1. At the very end of the article, Steyerl briefly talked about people shown in the image spam. In the previous paragraph, Steyerl called the image spam “a negative image” because she believed “it is an accurate portrayal of what humanity is actually not” (Steyerl, 3). However, if the image spam was synthesized by capturing actual individuals, would it still be a depiction of humanity?

Week 15 Searcher Post

Alan Resnick is a filmmaker whose work has fascinated me for years. While he leans more towards comedy than most of the works we’ve explored in class, Resnick’s work is not only narratively and stylistically inventive but also thematically rich. He is most famous for his equally hilarious and disturbing Adult Swim short films, but arguably his most unique project is Alantutorial. AlanTutorial is a Youtube channel created by Resnick in 2011 that elevates the potential for the video-sharing medium and filmmaking in general. Released sporadically over the span of four years, these strange how-to videos at first seem innocuous but soon mold into a much darker story as we learn more about the dark life of the seemingly real character releasing the videos. While I won’t reveal the many twists and turns of the series, Resnick was able to tackle complex ideas such as Youtube’s (and our capitalistic system’s) exploitation of creatives for monetary gain and the dangers of losing one’s identity in chasing conventional notions of success. What is most fascinating to me is that the channel existed for years before people realized it was a work of fiction. By uploading the videos without any credits, flashy editing, or external context, Resnick was able to blur the line between reality and fiction. While not incredibly similar to How Not to Be Seen: A Fucking Didactic Educational .MOV File (Steyerl, 2013), it is interesting that both projects parody the how-to format to explore complex thematic material.  

In the mid-2010s, Resnick began creating short films for Adult Swim that, like Alantutorial, were simultaneously hilarious, terrifying, weird as hell, and dense with social commentary. Upon rewatching one of my favorites, Unedited Footage of a Bear, I was reminded of a few of the films we’ve seen in class. When the woman in the commercial encounters the alternate version of herself, I thought of Maya Deren’s Meshes of the Afternoon (Deren, 1943). Both the visual style of this sequence and the thematic ideas of the destruction of the self seemed to be influenced by Deren’s masterpiece. When considering Resnick’s Adult Swim projects, I am again reminded of Hito Steyerl’s How Not to Be Seen. The equally comedic and eerie tone and absurd narrative tangents of his films seem to take inspiration from the German filmmaker’s work.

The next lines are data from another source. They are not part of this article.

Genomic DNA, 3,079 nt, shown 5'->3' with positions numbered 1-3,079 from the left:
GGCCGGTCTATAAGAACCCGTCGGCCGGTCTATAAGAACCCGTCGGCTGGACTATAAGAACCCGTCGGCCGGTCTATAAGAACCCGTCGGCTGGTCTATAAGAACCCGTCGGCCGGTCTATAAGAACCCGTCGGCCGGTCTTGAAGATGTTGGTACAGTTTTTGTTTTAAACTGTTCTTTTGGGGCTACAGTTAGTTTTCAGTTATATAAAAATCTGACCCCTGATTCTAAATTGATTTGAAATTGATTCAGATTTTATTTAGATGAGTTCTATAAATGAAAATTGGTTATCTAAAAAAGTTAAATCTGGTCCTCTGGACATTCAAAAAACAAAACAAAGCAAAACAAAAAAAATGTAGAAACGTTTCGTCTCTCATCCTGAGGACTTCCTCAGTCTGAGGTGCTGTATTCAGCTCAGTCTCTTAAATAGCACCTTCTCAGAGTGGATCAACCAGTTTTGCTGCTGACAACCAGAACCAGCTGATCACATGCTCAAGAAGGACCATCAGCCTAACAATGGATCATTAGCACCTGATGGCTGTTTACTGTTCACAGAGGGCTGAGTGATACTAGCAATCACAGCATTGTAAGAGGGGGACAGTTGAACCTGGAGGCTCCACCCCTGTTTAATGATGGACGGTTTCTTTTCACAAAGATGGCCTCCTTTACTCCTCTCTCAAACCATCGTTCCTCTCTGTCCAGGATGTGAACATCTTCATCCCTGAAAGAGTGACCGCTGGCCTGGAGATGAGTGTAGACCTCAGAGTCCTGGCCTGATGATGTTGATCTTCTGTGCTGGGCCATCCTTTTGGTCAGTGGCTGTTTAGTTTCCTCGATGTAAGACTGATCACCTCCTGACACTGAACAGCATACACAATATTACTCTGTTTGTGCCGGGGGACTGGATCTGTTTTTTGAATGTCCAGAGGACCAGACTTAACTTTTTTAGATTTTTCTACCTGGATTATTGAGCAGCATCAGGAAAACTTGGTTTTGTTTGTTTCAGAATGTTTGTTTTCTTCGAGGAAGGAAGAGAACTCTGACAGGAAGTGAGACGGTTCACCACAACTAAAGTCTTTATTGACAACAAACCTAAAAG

Overall, Alan Resnick is a contemporary filmmaker whose projects reflect many of the topics we’ve discussed in class. Refusing to sacrifice his distinct creative vision, opposing the stylistic characteristics and values of mass media, and offering thematically rich yet malleable messages that encourage active viewer engagement, Resnick exemplifies numerous principles of experimental filmmaking.

Week 10 Responder Post

Mothlight :

The film was produced by what seems to me like a groundbreaking technique at the time. Brakhage did not use a camera but pressed all the items he collected between two strips of 16mm Mylar tapes. The images seen are leaves, grass, and dead moth wings. According to Brakhage himself, the dead moths were brought back to life by the filmic machine when the film was played through the projector. That also reinforces the title of this film.

The basic principle of how film works is the projection of light on a screen. When the light reflection of the dead moths is presented on the screen, they seem to be brought back to life in another way to the audiences. It is the re-representation of life by inanimate objects.